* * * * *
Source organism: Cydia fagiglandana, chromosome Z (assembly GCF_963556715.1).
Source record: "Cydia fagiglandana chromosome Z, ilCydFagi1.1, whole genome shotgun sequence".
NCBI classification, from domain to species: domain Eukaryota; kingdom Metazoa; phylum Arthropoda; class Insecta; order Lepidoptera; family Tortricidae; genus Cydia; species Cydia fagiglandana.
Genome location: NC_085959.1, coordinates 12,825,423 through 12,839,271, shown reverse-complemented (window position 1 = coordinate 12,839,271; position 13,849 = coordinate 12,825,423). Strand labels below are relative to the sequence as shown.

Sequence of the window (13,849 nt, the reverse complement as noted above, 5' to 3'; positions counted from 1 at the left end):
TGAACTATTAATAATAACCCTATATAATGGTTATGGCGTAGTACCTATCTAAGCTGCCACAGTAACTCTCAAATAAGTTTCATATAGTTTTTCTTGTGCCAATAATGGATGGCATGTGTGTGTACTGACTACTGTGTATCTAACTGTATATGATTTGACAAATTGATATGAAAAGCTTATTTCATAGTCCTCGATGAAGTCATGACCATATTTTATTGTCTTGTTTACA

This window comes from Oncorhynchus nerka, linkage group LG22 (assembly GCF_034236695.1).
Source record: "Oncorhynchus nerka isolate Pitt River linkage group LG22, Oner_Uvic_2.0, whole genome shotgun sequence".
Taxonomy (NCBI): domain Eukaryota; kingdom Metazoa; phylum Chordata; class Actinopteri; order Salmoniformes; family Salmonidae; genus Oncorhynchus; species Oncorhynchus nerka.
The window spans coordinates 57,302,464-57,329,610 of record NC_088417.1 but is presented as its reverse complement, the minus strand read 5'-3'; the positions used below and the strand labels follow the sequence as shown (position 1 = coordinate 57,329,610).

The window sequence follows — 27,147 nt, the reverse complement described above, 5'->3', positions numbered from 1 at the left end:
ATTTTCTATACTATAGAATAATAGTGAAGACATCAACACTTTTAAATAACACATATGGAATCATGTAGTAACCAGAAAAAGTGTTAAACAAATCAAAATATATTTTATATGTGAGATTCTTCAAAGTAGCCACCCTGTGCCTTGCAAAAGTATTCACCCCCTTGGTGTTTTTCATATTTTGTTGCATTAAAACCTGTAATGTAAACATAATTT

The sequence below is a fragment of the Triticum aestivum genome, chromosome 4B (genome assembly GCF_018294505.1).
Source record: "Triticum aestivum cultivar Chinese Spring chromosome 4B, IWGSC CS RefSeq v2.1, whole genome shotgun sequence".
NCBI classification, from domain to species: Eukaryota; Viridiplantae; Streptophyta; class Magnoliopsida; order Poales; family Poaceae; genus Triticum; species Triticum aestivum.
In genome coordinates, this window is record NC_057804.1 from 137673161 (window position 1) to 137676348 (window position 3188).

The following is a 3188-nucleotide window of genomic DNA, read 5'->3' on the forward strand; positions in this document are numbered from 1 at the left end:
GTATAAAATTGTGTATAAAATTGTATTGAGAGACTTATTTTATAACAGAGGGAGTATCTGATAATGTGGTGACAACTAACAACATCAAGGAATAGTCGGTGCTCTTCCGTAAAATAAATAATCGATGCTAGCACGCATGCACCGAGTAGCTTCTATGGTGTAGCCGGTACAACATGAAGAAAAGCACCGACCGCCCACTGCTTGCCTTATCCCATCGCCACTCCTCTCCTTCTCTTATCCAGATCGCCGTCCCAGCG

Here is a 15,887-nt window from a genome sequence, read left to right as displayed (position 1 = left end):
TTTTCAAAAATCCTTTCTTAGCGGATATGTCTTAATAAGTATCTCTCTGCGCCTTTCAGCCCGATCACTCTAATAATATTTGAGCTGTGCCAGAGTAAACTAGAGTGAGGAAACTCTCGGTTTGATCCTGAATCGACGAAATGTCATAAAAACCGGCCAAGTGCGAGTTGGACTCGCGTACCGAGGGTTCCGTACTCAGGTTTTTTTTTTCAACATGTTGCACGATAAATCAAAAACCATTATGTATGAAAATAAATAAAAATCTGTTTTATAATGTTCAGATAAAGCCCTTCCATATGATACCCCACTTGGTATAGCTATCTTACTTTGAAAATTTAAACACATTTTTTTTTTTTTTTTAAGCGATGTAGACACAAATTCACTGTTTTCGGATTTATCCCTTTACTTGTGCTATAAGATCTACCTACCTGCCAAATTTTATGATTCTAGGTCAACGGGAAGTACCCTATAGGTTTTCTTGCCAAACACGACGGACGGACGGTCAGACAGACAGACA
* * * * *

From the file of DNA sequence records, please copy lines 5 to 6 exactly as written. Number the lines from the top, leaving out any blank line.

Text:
Sequence of the window (13,849 nt, the reverse complement as noted above, 5' to 3'; positions counted from 1 at the left end):
TGAACTATTAATAATAACCCTATATAATGGTTATGGCGTAGTACCTATCTAAGCTGCCACAGTAACTCTCAAATAAGTTTCATATAGTTTTTCTTGTGCCAATAATGGATGGCATGTGTGTGTACTGACTACTGTGTATCTAACTGTATATGATTTGACAAATTGATATGAAAAGCTTATTTCATAGTCCTCGATGAAGTCATGACCATATTTTATTGTCTTGTTTACA